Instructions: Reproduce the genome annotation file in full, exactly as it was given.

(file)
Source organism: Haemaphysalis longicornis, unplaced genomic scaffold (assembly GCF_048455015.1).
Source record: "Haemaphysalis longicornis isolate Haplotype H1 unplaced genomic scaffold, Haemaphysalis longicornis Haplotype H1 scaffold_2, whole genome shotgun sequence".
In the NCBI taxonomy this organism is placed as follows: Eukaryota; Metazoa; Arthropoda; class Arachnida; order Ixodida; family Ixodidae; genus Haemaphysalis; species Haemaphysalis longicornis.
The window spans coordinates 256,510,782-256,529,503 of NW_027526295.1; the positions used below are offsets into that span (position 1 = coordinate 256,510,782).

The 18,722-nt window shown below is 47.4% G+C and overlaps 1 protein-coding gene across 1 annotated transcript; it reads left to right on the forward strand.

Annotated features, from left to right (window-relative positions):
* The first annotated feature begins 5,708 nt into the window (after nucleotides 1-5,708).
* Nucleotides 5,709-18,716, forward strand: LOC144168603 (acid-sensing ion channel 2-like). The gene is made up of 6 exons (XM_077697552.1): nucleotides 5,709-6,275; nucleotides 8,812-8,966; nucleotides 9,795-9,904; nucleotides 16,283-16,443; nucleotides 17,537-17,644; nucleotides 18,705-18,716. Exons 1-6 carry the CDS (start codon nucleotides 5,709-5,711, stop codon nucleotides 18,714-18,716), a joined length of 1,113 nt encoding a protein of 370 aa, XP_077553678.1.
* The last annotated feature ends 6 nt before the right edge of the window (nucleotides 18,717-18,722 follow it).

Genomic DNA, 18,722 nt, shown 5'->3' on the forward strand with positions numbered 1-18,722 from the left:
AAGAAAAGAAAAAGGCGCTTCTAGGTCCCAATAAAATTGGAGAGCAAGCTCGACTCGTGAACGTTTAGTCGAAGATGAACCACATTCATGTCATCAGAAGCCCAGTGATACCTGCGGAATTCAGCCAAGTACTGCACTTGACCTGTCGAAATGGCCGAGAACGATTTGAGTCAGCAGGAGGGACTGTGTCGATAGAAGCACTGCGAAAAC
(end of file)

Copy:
Source organism: Haemaphysalis longicornis, unplaced genomic scaffold (assembly GCF_048455015.1).
Source record: "Haemaphysalis longicornis isolate Haplotype H1 unplaced genomic scaffold, Haemaphysalis longicornis Haplotype H1 scaffold_2, whole genome shotgun sequence".
In the NCBI taxonomy this organism is placed as follows: Eukaryota; Metazoa; Arthropoda; class Arachnida; order Ixodida; family Ixodidae; genus Haemaphysalis; species Haemaphysalis longicornis.
The window spans coordinates 256,510,782-256,529,503 of NW_027526295.1; the positions used below are offsets into that span (position 1 = coordinate 256,510,782).

The 18,722-nt window shown below is 47.4% G+C and overlaps 1 protein-coding gene across 1 annotated transcript; it reads left to right on the forward strand.

Annotated features, from left to right (window-relative positions):
* The first annotated feature begins 5,708 nt into the window (after nucleotides 1-5,708).
* Nucleotides 5,709-18,716, forward strand: LOC144168603 (acid-sensing ion channel 2-like). The gene is made up of 6 exons (XM_077697552.1): nucleotides 5,709-6,275; nucleotides 8,812-8,966; nucleotides 9,795-9,904; nucleotides 16,283-16,443; nucleotides 17,537-17,644; nucleotides 18,705-18,716. Exons 1-6 carry the CDS (start codon nucleotides 5,709-5,711, stop codon nucleotides 18,714-18,716), a joined length of 1,113 nt encoding a protein of 370 aa, XP_077553678.1.
* The last annotated feature ends 6 nt before the right edge of the window (nucleotides 18,717-18,722 follow it).

Genomic DNA, 18,722 nt, shown 5'->3' on the forward strand with positions numbered 1-18,722 from the left:
AAGAAAAGAAAAAGGCGCTTCTAGGTCCCAATAAAATTGGAGAGCAAGCTCGACTCGTGAACGTTTAGTCGAAGATGAACCACATTCATGTCATCAGAAGCCCAGTGATACCTGCGGAATTCAGCCAAGTACTGCACTTGACCTGTCGAAATGGCCGAGAACGATTTGAGTCAGCAGGAGGGACTGTGTCGATAGAAGCACTGCGAAAAC